The question we asked this week in the ASCD SmartBrief ED Pulse poll addresses one of the hottest topics in education right now—teacher evaluation and the degree to which student achievement (and student test scores) should be factored into these evaluations.
The national movement to improve teacher evaluation grew out of the reform efforts of the Obama administration, which has used its $4 billion Race to the Top competition and waivers to the federal No Child Left Behind law to encourage states to change how teachers are assessed. The recent teacher strike in Chicago was due in part to a contract dispute about the extent to which student test scores should be used to rate a teacher’s performance. In that case, the teachers were dissatisfied with the Chicago Public School contract that called for 35 percent of a teacher’s evaluation to be based on student achievement. The eventual agreement called for the percent to be reduced to 30 percent, with some other details that referenced new teachers.
Sixty percent of the ASCD SmartBrief readers who responded to this poll work in districts where teacher evaluation is based on value-added or student achievement measures. This percent is likely to grow as many districts across the United States are slowly rolling in these measures. Of those educators whose districts currently use these measures, half of the districts base 31–50 percent of their teacher evaluation on student achievement or data, with an equal percent selecting 31–40 percent or 41–50 percent. Second, there is a strong percent (a quarter) whose district’s system bases less than 20 percent of their teacher evaluation on student achievement. Very few districts place more than 50 percent of a teacher’s evaluation on student achievement data.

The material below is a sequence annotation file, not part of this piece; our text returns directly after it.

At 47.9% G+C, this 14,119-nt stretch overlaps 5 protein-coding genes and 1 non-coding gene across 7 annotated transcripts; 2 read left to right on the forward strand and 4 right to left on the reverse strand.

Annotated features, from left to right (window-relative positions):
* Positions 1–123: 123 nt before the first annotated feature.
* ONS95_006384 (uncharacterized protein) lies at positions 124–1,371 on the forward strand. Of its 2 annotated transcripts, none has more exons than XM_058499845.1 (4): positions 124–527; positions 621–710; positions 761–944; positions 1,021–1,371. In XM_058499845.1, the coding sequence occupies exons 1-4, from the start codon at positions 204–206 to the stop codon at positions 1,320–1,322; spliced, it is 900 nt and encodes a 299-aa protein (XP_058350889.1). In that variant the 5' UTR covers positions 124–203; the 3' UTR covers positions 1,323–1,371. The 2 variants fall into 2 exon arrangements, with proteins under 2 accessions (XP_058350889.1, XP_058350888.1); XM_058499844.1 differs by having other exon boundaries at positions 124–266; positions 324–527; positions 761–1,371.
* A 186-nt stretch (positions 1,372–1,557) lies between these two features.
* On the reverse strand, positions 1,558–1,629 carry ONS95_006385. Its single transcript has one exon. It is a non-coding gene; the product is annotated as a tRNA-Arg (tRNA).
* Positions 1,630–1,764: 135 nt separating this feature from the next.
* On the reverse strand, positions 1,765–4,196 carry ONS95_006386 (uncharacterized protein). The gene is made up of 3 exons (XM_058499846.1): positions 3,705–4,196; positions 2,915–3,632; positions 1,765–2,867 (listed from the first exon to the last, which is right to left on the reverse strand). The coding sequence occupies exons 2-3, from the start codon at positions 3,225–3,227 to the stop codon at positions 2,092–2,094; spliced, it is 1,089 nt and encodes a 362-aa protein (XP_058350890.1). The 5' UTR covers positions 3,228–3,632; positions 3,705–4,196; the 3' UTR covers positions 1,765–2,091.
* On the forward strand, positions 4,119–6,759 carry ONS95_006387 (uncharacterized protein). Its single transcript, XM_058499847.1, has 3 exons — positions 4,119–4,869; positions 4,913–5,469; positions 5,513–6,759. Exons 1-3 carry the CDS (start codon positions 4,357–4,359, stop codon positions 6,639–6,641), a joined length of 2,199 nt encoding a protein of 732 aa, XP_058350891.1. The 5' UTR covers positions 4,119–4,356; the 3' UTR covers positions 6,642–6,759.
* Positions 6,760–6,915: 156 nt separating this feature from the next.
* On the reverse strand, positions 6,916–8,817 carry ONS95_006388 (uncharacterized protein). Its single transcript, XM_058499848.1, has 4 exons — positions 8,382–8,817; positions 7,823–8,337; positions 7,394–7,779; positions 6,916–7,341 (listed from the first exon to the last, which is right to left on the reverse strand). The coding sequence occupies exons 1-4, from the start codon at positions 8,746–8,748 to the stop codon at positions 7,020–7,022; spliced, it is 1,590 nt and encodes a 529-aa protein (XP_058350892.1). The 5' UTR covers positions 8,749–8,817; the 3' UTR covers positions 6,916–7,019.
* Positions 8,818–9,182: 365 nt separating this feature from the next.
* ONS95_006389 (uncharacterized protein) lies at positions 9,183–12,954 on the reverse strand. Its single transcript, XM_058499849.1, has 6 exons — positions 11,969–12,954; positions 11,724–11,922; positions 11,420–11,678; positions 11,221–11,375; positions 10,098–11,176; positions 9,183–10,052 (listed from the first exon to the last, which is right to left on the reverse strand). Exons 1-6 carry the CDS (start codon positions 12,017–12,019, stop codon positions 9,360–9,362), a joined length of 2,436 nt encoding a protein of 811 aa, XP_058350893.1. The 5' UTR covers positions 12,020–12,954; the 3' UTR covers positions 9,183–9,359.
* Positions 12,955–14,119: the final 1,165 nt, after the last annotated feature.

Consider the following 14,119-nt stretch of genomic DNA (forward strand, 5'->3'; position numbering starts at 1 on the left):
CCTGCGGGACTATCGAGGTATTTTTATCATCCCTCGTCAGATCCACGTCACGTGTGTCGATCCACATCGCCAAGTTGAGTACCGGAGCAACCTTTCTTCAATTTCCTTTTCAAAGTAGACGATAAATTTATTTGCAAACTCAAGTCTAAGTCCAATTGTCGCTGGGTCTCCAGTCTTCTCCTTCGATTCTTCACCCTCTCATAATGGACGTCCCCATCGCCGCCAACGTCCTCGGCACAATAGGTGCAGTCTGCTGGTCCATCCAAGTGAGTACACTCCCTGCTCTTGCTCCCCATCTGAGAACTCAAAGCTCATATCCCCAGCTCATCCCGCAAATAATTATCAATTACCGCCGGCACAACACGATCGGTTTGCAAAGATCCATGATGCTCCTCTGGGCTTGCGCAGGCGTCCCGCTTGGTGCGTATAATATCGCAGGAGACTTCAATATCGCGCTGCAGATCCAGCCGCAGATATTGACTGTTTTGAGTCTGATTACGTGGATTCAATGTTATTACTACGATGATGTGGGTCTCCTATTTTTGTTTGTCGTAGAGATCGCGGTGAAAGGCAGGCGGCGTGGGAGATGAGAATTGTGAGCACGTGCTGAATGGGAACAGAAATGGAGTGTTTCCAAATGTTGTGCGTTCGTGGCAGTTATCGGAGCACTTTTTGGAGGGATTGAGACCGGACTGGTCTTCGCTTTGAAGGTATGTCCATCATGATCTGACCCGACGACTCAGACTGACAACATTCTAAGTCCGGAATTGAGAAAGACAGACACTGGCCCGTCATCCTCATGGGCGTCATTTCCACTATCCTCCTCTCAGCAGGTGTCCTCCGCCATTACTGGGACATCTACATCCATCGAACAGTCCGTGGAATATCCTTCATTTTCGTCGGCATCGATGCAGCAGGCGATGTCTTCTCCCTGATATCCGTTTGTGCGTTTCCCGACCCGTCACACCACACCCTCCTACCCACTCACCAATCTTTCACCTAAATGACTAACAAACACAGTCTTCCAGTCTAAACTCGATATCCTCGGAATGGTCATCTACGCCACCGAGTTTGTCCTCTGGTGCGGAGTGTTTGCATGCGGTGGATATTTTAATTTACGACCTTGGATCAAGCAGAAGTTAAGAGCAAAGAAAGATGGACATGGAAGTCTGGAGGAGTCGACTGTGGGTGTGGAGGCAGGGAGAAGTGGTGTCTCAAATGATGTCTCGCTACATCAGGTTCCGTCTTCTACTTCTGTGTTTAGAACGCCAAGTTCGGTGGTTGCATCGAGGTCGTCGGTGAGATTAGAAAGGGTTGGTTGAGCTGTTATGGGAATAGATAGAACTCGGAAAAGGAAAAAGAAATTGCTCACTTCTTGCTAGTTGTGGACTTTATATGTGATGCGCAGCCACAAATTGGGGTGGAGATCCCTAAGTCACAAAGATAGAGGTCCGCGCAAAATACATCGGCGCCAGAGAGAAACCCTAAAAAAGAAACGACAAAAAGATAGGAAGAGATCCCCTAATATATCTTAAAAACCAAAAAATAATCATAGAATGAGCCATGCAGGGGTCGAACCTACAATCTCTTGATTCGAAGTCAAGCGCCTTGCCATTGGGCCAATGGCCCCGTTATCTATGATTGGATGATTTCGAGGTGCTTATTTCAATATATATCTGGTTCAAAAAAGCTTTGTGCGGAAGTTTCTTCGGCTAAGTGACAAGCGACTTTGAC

This survey question was included in ASCD SmartBrief, a daily education news roundup e-newsletter, which has 217,000 subscribers. Using ED Pulse, the weekly online poll, data was collected from 469 readers, starting on September 20, 2012. Online surveys do not provide a random sample, as participants are self-selected, meaning that a margin of sampling error cannot be calculated or quoted. In addition, the population and sample are limited to those with access to computers and an online network. However, online surveys have been shown to produce results that have proven to be reliable predictors of outcomes, including election results.
If you have a question on education that you would like to see addressed in a future ED Pulse poll, feel free to submit it in the comment section below, along with any other comments.